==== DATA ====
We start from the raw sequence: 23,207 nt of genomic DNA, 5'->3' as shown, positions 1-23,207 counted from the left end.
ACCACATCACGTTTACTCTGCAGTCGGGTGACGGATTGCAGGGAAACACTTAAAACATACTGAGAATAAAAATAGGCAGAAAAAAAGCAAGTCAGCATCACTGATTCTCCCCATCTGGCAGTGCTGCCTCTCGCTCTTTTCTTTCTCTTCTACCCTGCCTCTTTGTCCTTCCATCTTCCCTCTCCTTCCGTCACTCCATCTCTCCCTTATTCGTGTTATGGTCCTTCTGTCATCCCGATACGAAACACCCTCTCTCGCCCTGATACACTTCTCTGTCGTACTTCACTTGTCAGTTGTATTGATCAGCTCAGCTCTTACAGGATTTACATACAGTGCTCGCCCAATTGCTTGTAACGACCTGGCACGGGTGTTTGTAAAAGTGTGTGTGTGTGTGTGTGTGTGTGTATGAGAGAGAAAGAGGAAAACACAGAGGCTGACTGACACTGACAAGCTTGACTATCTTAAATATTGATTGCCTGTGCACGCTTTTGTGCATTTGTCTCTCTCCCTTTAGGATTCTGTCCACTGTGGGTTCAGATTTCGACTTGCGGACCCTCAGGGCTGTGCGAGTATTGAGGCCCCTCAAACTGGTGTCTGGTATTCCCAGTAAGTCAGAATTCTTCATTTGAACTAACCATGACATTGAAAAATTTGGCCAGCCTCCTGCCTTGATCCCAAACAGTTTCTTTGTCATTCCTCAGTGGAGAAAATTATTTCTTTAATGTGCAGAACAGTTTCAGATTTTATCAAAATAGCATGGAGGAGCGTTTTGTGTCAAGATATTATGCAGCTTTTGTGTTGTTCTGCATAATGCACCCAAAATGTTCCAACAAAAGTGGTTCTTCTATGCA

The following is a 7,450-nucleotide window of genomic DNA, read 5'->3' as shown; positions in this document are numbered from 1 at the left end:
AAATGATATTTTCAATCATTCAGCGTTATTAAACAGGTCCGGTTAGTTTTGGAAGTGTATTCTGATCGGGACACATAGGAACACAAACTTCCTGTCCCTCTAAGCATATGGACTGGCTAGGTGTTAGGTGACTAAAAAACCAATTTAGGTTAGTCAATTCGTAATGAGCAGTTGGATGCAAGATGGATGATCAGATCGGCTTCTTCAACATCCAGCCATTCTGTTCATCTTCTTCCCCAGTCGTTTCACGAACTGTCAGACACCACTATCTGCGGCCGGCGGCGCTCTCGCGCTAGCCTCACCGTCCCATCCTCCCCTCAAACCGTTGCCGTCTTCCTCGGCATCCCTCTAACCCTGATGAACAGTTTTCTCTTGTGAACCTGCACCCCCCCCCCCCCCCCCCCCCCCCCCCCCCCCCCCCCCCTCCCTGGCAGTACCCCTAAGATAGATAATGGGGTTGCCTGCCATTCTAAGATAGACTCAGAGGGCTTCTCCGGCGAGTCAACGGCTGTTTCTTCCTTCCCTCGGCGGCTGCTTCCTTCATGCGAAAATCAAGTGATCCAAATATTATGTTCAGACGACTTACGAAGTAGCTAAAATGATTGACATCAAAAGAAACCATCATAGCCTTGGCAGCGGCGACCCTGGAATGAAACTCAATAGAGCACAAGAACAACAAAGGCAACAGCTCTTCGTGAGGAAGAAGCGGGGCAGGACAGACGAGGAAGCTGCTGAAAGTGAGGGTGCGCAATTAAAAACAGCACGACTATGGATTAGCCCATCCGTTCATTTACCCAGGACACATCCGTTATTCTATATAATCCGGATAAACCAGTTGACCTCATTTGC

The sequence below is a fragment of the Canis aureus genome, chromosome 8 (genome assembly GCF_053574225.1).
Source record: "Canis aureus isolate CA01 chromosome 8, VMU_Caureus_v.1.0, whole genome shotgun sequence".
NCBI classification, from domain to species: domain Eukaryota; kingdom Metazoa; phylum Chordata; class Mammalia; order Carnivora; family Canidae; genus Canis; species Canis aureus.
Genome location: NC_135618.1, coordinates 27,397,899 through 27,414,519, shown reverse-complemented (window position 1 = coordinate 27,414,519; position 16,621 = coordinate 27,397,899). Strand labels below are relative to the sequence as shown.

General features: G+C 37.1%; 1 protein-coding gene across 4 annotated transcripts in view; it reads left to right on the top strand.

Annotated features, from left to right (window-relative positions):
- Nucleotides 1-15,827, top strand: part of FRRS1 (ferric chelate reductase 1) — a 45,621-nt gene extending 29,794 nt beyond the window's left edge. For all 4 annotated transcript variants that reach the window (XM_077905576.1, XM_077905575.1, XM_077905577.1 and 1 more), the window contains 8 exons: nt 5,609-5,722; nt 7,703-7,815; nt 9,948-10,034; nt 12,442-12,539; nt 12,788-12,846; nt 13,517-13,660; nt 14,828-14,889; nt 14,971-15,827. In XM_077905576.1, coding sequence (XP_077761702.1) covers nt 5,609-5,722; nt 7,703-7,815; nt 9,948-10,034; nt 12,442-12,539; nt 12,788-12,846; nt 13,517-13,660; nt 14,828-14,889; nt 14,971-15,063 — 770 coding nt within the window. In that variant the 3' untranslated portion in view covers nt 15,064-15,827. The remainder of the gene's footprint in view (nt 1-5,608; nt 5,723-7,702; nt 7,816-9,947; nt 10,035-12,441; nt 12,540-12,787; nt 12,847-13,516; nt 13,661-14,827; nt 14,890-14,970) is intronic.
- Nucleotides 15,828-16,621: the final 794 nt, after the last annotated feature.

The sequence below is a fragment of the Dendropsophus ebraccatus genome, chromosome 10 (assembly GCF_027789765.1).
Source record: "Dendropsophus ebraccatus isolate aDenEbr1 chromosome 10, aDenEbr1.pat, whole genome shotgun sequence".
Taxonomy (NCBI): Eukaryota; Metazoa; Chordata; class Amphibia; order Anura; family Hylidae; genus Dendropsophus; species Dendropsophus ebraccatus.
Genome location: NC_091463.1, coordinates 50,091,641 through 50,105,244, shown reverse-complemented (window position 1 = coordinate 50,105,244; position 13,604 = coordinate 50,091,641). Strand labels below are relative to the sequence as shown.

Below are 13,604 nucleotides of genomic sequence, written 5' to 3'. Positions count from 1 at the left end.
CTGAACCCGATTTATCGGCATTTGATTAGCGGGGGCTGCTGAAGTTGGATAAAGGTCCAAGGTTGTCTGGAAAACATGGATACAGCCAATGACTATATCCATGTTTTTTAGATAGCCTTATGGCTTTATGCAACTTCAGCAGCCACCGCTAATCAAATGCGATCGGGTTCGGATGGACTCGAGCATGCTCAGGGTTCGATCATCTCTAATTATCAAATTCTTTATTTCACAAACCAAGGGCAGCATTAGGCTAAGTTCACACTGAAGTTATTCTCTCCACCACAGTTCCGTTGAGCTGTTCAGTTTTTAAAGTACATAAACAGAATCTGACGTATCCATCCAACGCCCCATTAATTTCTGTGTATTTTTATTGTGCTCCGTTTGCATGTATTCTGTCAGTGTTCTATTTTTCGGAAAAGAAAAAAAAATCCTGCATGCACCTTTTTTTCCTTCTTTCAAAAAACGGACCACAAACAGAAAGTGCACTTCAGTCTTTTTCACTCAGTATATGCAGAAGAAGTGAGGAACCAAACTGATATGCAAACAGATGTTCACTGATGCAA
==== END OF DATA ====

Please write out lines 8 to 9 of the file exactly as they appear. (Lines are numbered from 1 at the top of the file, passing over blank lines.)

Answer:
Genome location: NC_135618.1, coordinates 27,397,899 through 27,414,519, shown reverse-complemented (window position 1 = coordinate 27,414,519; position 16,621 = coordinate 27,397,899). Strand labels below are relative to the sequence as shown.

General features: G+C 37.1%; 1 protein-coding gene across 4 annotated transcripts in view; it reads left to right on the top strand.